An email subject line can either be your first impression or your last.
It can be the difference between connecting with an association member and turning them off.
According to a study by the London-based Radicati Group, the number of business and consumer emails sent each day now exceeds 281 billion. As subscribers on your list scan their inboxes, you have only milliseconds to convince them your email is worth opening. The subject line matters now, perhaps more than ever.
Here are evolved best practices for crafting inviting subject lines.
Emoji the possibilities
In the emoji age, you can ditch the formalities. Modern readers are more accepting of casual subject lines. In fact, according to a July 2019 report by Adobe, 58% of respondents said they are more likely to open an email with an emoji. Likewise, a report by Experian found that 56% of brands had a higher unique open rate with emoji subject lines. Say your association is releasing a thought leadership survey of members that reveals a positive future outlook for their profession; for example, a small business association survey finds members are likely to expand their operations in the coming year. A sunglasses emoji next to few words connotes optimism:
2020 small business outlook: 😎
But it’s still important to keep your audience—and subject matter—in mind. The National Funeral Directors Association, for example, may not be the right group for emojis. And the email clients your audience uses play a part, too. Outlook 2003, for example, doesn’t render emojis, so an older, less tech-savvy audience could mean a message lost in translation. (For more guidance, check out Campaign Monitor’s handy chart of which email clients display emojis.)
Don’t be “thirsty” for opens, but quench your readers' thirst for ROI
Yes, open rates matter. Yes, you want your content consumed. But the package needs to match the packaging. An eye-popping subject line works, but the content that comes after should fulfill the promise made.
Take some of Slate’s “thirstiest” subject lines from the 2020 Democratic presidential candidates as examples of what not to do. Sen. Amy Klobuchar (D-Minn.) went with this subject line for a recent end-of-quarter note to supporters: “My last email.” It played on shock, urgency and scarcity to get readers to open, but the content didn’t back up the promise made to readers. Instead of her last-ever email of the campaign, it was her last email of the quarter. The result: a bit of trust lost.
In contrast, former Texas Rep. Beto O’Rourke sent out an email subject-lined thusly: “Banquet hall tilapia.” Its weirdness and novelty enticed readers to open. And the content actually delivered: The email served up a memorable line from one of O’Rourke’s speeches arguing that democracy “shouldn’t be about whichever candidate can invite the most lobbyists to eat banquet hall tilapia for $2,800-per-plate.”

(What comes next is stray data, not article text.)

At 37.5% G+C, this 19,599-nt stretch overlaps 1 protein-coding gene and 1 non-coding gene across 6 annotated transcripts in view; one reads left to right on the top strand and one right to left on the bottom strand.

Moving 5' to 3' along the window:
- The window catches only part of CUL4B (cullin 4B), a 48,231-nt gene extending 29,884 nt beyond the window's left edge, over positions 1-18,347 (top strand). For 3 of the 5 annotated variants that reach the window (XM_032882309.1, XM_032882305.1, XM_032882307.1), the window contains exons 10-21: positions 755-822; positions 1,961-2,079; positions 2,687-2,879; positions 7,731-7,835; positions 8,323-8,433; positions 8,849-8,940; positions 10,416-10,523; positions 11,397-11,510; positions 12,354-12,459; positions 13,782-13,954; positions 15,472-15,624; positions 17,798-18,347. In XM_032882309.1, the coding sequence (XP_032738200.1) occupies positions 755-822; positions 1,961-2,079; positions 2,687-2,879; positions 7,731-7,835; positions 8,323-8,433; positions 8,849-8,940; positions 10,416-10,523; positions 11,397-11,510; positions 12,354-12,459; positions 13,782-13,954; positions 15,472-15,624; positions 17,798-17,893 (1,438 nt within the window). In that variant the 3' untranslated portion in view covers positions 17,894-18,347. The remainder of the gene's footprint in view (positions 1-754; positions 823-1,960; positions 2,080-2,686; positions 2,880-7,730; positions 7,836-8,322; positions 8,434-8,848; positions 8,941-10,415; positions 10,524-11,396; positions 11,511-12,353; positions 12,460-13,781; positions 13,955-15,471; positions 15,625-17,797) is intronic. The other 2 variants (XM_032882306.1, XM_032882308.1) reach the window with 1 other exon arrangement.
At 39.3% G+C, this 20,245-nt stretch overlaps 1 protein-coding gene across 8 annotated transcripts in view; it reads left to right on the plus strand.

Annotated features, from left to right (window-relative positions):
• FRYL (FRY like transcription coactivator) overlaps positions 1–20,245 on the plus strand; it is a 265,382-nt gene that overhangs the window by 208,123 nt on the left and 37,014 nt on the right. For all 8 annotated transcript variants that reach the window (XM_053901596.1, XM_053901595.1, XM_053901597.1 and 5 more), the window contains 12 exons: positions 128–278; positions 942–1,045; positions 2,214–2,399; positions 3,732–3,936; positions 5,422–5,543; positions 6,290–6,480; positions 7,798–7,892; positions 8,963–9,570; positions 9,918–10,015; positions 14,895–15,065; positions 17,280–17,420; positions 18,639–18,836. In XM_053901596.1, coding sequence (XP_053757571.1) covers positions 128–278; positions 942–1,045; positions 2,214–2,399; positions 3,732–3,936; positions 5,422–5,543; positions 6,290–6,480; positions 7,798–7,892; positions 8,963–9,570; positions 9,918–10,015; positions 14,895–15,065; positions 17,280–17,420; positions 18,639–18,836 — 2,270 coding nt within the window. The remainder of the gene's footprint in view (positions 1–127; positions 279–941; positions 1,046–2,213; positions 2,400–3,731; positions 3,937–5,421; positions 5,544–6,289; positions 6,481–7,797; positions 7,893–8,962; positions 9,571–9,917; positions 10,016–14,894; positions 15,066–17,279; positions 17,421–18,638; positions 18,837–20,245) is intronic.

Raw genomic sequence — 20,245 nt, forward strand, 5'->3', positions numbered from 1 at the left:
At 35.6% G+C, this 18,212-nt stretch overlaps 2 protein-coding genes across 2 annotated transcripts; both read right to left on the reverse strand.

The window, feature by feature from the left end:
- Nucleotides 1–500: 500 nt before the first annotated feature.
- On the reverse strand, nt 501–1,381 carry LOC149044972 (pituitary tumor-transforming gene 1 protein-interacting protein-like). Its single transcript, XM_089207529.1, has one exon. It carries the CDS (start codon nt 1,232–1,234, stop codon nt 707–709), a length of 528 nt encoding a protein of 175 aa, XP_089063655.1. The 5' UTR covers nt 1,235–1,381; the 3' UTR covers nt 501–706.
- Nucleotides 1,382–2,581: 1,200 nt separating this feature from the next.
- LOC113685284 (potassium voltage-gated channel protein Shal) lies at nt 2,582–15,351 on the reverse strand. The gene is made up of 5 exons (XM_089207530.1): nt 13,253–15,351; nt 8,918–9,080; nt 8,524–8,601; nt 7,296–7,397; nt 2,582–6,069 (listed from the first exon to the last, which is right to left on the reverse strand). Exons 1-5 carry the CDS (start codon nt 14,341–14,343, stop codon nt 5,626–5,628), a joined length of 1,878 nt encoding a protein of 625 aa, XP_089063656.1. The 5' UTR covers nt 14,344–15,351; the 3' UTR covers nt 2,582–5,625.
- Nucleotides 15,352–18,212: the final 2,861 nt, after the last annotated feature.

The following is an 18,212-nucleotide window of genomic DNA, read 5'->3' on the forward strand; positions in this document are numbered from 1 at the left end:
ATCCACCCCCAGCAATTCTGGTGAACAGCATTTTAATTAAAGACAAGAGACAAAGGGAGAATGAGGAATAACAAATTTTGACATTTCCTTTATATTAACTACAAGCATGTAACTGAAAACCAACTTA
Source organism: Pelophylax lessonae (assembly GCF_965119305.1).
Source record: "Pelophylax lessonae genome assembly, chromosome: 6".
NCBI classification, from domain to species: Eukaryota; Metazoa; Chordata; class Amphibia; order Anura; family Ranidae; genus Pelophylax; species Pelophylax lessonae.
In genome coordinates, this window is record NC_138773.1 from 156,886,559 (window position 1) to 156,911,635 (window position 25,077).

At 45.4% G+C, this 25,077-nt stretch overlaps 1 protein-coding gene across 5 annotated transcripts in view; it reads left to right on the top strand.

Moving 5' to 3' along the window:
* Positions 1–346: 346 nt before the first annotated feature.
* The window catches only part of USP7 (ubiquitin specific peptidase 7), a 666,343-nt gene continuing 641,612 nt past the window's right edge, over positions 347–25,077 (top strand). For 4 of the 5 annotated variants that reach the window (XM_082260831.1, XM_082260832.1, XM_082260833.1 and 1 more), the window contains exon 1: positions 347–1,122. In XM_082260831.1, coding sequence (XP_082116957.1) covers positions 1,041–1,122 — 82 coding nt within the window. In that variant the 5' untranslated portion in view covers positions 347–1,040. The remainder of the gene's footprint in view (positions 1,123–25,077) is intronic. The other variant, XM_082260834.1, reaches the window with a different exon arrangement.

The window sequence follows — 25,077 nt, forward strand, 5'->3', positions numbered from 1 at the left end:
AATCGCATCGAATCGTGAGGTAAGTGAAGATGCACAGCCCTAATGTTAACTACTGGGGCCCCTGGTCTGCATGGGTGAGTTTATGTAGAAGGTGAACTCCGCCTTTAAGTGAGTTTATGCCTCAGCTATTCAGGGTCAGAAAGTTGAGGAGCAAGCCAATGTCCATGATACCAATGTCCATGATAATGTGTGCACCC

One thing that hasn’t changed about email marketing: Avoid spam trigger words, which will Double your chances! of 100% turning off your readers.
Out of character(s)
For years, the best subject lines were 40 characters or fewer. That’s still true, but with the rise of mobile, the emphasis is on the fewer. The 30-to-40-character rule is based on how a subject line displays on a smartphone, where most readers read their email now. Keep in mind that perhaps the best-performing subject line of all time was the terse “Hey” the Obama presidential campaign used in 2012 before a critical fundraising deadline.
For associations, this has practical implications. Some are married to the idea of having their acronym in the subject line as a way of establishing trust with their members. However, this ignores the reality that their name appears to the left of the subject line on a desktop or laptop, and just above it on a smartphone.
Email Monks, the email template designers and coders, suggest following the 2-2-2 rule: The first two seconds a member scans your subject line determine whether they’ll open, the first two words should convey your message, and the last "two" refers to “today.” In other words, your subject line should play on urgency.
Boost your (artificial) intelligence
A human touch can still crack the toughest inbox. But the rise of AI has nitro-charged email marketers’ ability to personalize their approach to connecting with readers, including with optimized subject lines.
According to Accenture, AI is expected to deliver $14 trillion in additional revenue for companies by 2035. Futureproof your association by leveraging that trend. AI can harness data about your members and personalize renewal pushes and member benefit drip campaigns. It can also now create drip email campaigns that use an association’s brand-friendly words to break through the digital detritus of any member’s inbox.